What are your long-term goals?
My company strategy is centered on inbound leads—getting people to see me as a “expert” and approach me rather than the other way around. My goal is to keep doing this by developing Growth Cave, a central website independent of Upwork. Every week, I want to post a new piece, either on my own blog or someone else’s as a guest post. I’ve been writing guest pieces and case studies nonstop.
My email subscriber count is my main growth indicator. My access to potential clients and consumers will increase as my email list becomes bigger. After a month of involvement, I am now at approximately 250; my goal is to achieve 1,000 by March 1st.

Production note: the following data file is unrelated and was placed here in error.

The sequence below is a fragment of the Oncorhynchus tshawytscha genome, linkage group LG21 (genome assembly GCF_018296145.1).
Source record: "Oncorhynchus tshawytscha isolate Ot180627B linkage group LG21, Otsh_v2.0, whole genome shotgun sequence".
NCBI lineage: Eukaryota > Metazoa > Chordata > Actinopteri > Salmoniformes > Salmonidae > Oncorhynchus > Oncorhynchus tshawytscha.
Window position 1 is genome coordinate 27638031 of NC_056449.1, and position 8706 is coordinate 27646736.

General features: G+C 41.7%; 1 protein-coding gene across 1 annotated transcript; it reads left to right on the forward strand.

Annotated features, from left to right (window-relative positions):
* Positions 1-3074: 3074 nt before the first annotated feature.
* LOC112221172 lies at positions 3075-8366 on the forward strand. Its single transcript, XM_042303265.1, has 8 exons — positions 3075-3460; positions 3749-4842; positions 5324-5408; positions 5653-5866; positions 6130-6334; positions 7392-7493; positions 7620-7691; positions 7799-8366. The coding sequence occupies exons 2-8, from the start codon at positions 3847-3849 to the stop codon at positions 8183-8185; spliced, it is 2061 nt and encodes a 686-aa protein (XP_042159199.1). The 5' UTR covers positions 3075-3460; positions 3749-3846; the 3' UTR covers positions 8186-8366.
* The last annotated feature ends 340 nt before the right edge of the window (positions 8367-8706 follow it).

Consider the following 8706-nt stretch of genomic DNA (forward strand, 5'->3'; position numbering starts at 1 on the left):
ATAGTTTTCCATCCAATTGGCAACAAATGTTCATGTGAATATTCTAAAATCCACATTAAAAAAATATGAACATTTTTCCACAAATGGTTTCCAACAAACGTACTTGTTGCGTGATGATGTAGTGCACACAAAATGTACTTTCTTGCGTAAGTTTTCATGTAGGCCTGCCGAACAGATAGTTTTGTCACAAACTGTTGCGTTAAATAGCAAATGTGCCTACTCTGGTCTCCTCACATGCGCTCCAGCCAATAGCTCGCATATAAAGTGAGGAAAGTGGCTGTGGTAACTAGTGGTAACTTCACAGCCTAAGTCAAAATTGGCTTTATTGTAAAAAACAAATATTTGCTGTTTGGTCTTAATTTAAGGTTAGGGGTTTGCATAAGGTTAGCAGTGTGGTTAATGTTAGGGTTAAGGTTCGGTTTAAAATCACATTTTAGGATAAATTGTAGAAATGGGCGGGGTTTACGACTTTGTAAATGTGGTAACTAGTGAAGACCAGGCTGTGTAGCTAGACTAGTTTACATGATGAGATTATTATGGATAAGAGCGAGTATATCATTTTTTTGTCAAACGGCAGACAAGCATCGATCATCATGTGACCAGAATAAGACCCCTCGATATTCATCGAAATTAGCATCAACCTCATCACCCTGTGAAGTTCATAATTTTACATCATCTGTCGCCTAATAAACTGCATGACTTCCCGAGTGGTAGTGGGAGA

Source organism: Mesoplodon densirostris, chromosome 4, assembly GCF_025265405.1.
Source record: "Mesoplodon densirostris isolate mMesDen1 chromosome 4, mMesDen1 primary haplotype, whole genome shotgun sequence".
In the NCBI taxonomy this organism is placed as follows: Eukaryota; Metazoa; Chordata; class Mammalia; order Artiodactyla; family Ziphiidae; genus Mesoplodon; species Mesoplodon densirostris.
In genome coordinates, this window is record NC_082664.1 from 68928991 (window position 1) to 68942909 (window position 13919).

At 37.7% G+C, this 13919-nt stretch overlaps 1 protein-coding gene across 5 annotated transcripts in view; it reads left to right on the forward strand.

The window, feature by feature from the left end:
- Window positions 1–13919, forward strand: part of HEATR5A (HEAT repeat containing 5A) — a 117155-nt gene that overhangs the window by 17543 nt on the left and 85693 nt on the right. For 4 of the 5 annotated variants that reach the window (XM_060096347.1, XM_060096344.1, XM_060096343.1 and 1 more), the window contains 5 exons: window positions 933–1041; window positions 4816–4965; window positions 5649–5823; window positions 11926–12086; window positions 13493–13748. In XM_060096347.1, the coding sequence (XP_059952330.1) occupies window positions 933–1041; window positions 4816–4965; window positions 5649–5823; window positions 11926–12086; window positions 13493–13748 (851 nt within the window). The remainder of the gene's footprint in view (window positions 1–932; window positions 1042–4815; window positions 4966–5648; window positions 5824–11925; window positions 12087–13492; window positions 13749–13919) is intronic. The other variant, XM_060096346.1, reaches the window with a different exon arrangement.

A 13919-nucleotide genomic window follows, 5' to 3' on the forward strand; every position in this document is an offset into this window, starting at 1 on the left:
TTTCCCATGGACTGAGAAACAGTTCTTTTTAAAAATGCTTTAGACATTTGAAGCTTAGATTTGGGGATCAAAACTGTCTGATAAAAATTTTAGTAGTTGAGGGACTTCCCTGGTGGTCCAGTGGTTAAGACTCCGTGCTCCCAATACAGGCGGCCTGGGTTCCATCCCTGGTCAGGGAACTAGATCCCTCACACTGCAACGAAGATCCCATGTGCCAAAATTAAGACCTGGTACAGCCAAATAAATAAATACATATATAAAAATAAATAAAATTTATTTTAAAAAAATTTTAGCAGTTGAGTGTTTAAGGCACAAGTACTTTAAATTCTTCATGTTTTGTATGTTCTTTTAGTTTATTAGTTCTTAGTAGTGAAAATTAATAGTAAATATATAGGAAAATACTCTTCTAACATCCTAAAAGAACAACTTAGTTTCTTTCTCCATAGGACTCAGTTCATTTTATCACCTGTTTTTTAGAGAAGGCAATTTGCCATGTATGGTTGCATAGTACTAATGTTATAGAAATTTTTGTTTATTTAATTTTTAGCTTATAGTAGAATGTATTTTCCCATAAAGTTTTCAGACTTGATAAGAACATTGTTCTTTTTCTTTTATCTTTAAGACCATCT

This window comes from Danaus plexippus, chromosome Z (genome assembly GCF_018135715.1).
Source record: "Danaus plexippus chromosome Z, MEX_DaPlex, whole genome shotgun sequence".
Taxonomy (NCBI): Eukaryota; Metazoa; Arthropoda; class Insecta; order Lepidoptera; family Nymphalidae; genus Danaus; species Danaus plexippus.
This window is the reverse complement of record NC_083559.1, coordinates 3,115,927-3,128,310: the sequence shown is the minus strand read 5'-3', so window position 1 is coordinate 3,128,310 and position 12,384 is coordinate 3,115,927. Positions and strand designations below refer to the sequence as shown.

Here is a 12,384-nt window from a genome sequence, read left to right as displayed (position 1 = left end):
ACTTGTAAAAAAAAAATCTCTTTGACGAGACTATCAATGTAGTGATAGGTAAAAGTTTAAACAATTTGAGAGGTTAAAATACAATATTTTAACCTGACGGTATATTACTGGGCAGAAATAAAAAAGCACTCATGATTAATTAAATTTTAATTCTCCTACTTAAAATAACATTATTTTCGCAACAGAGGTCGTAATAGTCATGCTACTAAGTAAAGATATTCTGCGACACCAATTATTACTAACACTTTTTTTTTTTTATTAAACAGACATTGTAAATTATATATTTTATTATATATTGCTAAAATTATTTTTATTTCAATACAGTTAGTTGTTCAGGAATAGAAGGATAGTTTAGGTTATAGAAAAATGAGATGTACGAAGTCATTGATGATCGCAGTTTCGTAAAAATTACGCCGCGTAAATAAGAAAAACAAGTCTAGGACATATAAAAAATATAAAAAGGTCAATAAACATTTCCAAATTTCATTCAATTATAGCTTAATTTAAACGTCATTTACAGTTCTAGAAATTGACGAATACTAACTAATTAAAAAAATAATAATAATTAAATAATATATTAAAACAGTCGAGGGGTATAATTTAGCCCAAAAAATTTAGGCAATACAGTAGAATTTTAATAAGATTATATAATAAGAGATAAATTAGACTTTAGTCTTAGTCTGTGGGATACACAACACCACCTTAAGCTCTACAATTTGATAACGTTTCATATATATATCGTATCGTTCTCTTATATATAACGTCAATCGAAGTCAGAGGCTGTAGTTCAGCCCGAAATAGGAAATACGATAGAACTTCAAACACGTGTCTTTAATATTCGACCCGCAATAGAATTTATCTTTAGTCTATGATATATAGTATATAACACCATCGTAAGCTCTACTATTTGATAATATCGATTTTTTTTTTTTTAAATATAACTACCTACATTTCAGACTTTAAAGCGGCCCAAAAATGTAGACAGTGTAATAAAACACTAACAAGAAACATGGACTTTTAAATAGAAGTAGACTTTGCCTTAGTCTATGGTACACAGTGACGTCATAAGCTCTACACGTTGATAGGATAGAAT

What were your biggest challenges, and how did you get over them?
Unquestionably, the hardest part was the beginning. I came dangerously near to quitting and calling this an unsuccessful side project within the first month. As I indicated before, the hardest part for me was selling. Being a generally introverted person, it was first draining for me to speak with individuals over the phone five or more times each day (and endure rejection while doing so). However, I am really happy that I persisted. Now that I’ve had the practice and almost no anxiety about using the phone, I feel much more outgoing and expressive (not just on the phone, but in general).